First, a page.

Lee May Foster, who, at the age of 27, not only commandeers her own line of limited edition jewellery and t-shirts (as Bonbi Forest), but owns and directs the Bonbi Forest Indie Emporium, an online store selling tantalizing and quintessential wares of likeminded designers from around the world.

“Originally, Bonbi Forest existed as its own individually branded shop, but after a while, I realized I was struggling to fill the shop all the time, so I decided to expand. Consignment was the most suitable option available, whereby designers send me their things, and I sell them for a percentage of the cost,” says Lee May, sat in her neat white, sunlit studio, a farm outhouse transformed into an orderly haven of mood boards, inspiring CDs (as we speak, iTunes flits from electronic post-rock outfit Mice Parade to Mirah), and treasures waiting to be uploaded to her pretty, scrapbook-style website.

A vast number of Cornish designers draw inspiration from the pervading coastal heritage of the county (here, you’re never further than 12 miles from the sea), but Brighton-educated Bonbi Forest’s illustrations admiringly revere the county’s woodland mysteries, beasts and Celtic heritage. Woodland creatures gallivant through her illustration-based designs with ephemeral intricacy, the elegant lines of her deer motifs are as fleeting as a glimpse of the creature itself, and her charming willowy birds evoke the twitchy effervescence of Cy Twombly and the late Robert Rauschenberg’s work. It’s no surprise that she describes herself as “always having been a big animal fan” – her horse is stabled nearby, birds chatter inquisitively with the fake taxidermy on her windowsill, and the family’s beloved creaky old dog Jay Jay keeps a sleepy eye on proceedings from the conservatory.

Another huge boost to her label has been the creative partnership with Brighton-based musician Bat For Lashes, aka Natasha Kahn, who in the space of a year has been nominated not only for two Brit Awards, but also the Mercury Music Prize, one of Britain’s most prestigious and culturally reflective accolades. They became lasting friends at university in Brighton, Lee May studying Fine Art Painting; Natasha Film and Music, and combined their respective heritages to establish the band’s mysterious imagery of majestic animal hierachies under the spell of a full moon.

Despite drawing influences from an unfettered Cornish landscape, Lee May has contrastingly also taken advantage of the internet’s many benefits.

“Everyone says with Web 2.0 that everyone can be someone, but if you use the internet wisely, you can start to infiltrate people's ways of life without going over the top. I get customers from all over - Hawaii's the furthest west, and Japan and Australia the furthest east! Without Myspace and Facebook, I wouldn't have been able to reach out to those people as easily, I'd have to have had massive targeted campaigns, which wouldn’t fit with my business ethos.”

With tens of thousands of international visitors to her website each month (that number increasing without resistance), and gaining second place in American website Fred Flare’s Next Big Thing contest (think a higher profile contemporary site, showcasing cutesy clothes, trinkets and fripperies), Lee May is well on the way to realising her dream where the Bonbi Forest Indie Emporium becomes the biggest website of its kind in the UK.

“I’d like to establish more of a community around the site. A “bricks and mortar” shop would be lovely, but there are expenses involved. The nice thing about the online shop is that it runs itself, and that I can spend the rest of the time in the studio, drawing and making things. I love the DIY scene – the idea of people getting really passionate about something, regardless of its commercial prospects. It’s exciting to see creativity utilized in a really positive way.”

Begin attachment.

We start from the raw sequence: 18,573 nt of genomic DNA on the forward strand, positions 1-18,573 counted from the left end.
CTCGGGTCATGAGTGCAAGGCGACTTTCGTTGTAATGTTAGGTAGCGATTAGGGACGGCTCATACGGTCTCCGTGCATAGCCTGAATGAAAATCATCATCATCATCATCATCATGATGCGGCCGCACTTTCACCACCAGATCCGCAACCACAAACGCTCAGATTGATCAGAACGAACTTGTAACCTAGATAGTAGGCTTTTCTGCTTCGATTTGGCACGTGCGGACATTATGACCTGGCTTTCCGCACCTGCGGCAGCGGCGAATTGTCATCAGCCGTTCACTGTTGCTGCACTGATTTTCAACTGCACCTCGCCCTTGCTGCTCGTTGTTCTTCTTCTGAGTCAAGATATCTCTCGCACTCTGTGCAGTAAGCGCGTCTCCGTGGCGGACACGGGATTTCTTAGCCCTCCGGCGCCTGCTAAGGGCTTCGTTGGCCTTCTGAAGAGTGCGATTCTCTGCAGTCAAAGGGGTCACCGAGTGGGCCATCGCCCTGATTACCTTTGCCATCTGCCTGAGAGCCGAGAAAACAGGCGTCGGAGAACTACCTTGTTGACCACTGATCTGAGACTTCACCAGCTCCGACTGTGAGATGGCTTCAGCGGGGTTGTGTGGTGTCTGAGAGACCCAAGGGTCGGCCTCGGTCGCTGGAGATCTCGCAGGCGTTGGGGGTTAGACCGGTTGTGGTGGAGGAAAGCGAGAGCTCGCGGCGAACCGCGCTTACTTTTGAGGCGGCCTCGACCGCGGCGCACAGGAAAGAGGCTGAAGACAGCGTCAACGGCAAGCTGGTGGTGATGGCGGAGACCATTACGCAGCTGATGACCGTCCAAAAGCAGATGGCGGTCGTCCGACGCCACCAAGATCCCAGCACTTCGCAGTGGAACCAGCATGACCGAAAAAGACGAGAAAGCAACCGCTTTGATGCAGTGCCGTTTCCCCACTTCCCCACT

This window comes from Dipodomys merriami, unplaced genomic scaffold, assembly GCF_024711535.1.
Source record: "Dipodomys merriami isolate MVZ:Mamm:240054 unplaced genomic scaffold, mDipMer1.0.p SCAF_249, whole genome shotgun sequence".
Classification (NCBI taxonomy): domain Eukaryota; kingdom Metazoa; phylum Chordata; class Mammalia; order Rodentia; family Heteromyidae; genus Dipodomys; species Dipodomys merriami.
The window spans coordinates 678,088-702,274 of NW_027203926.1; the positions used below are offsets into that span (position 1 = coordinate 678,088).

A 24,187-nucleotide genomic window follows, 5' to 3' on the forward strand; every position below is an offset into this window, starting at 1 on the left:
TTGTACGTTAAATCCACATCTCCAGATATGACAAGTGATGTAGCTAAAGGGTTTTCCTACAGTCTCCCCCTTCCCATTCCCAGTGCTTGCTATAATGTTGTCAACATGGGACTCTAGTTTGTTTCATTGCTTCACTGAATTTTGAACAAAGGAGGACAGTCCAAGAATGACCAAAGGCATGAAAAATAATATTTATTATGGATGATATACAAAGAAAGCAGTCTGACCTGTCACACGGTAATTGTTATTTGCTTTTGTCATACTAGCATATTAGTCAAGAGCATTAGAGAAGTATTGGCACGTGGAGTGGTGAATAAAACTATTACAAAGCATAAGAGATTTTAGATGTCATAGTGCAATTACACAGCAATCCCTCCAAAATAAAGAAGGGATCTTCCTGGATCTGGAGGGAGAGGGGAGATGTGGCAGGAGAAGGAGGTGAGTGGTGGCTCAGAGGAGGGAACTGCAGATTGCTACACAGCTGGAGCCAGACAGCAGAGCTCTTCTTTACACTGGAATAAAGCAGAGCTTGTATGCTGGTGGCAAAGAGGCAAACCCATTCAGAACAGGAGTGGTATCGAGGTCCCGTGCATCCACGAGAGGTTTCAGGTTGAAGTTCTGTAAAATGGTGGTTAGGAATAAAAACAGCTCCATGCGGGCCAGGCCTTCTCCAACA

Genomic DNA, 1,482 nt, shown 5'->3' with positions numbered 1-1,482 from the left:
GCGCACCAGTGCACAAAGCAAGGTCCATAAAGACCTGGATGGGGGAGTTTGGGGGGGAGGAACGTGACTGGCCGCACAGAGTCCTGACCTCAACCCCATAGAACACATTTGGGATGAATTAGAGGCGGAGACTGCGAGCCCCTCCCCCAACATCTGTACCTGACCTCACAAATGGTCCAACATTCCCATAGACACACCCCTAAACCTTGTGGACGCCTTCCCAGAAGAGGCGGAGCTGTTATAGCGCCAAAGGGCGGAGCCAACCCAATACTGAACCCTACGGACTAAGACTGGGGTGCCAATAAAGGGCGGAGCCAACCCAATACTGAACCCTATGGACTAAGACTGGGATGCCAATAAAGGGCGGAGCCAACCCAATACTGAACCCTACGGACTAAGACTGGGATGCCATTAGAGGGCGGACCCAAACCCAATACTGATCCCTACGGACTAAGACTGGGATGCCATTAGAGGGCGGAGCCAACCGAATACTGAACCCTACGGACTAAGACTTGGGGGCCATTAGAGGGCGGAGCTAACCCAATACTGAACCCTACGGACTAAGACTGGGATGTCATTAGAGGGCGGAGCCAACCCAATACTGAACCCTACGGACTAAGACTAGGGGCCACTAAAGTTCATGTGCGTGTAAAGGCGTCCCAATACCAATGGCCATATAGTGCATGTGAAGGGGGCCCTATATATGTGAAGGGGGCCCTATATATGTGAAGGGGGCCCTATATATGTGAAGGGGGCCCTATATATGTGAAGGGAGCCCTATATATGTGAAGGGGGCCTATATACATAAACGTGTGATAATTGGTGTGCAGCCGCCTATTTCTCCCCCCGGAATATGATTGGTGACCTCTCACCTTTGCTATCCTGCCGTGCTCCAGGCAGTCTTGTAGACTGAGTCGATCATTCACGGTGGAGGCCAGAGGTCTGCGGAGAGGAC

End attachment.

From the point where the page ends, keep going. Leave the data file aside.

The press may constantly highlight our country’s economic and social inadequacies, but it seems we have a lot to be grateful for after seeing Import/Export, a beautifully shot look at just how bleak life can be, and the lengths people go to to afford so little. Olga leaves her baby and the Ukraine behind, to find work as a nanny, a “live” on-demand internet porn worker, then eine Putzfrau (cleaning lady) on a geriatric ward. Director Ulrich Seidl authenticates these painfully affecting scenes by using what are ostensibly non-actors; frail old ladies muttering blindly to god, and playful men who pinch the nurse’s bottom. He switches, vignette-like, between Olga and Paul, machine-like in physicality and searching for personal “harmony”, but instead stuck working for his stepfather, a coarse man who tries to prove that money is power by taunting a 19 year-old prostitute. Seidl never shies away from discomfort or uncompassionate characterisation, focusing in on the violence inherent in desire (a customer riles angrily at Olga to “stick [her] finger in [her] asshole”), the fallen glory of old men having their nappies changed, and teeth removed as punishment, and the heartbreaking sight of Olga singing through silent tears about a starry wonderful life down the phone to her baby. Makes you think how much worse things really could be.


Islands at the Cooler, 03.10.08

It’s hard to order the worst bands you’ve ever seen live, but Bristolians Sid Delicious would definitely be a contender. All buzzwords and formulaic song titles (“Vinyl”, and the neither seductive nor enticing “Synthesize Me”), their hackneyed and inarticulate Mark E Smith meets David Byrne polemic about the vacuous nature of modern culture backfires into accidental postmodernism as they perpetuate every cliché they’re mocking. Married to the Sea are to The Hold Steady what The Kooks are to The Kinks, bland and largely unremarkable, so it’s a relief when Islands slink onto the stage, in uniform black and with infinitely more energy and affinity than either of their predecessors. They’re as fun in spirit as The Unicorns, but the long set is marred by painful volume levels, exacerbated by the violins slicing precise oozing wounds to our ears. Pieces of You channels the nautical and mariachi, Don’t Call Me Whitney Bobby hasn’t aged in its 16 years, and The Arm should have been a perfect high note on which to end. Instead, the violinist throws chains against the ceiling, and they tease us with potential endings, but every crescendo crashes into noodly interludes or krautrock-esque lulls.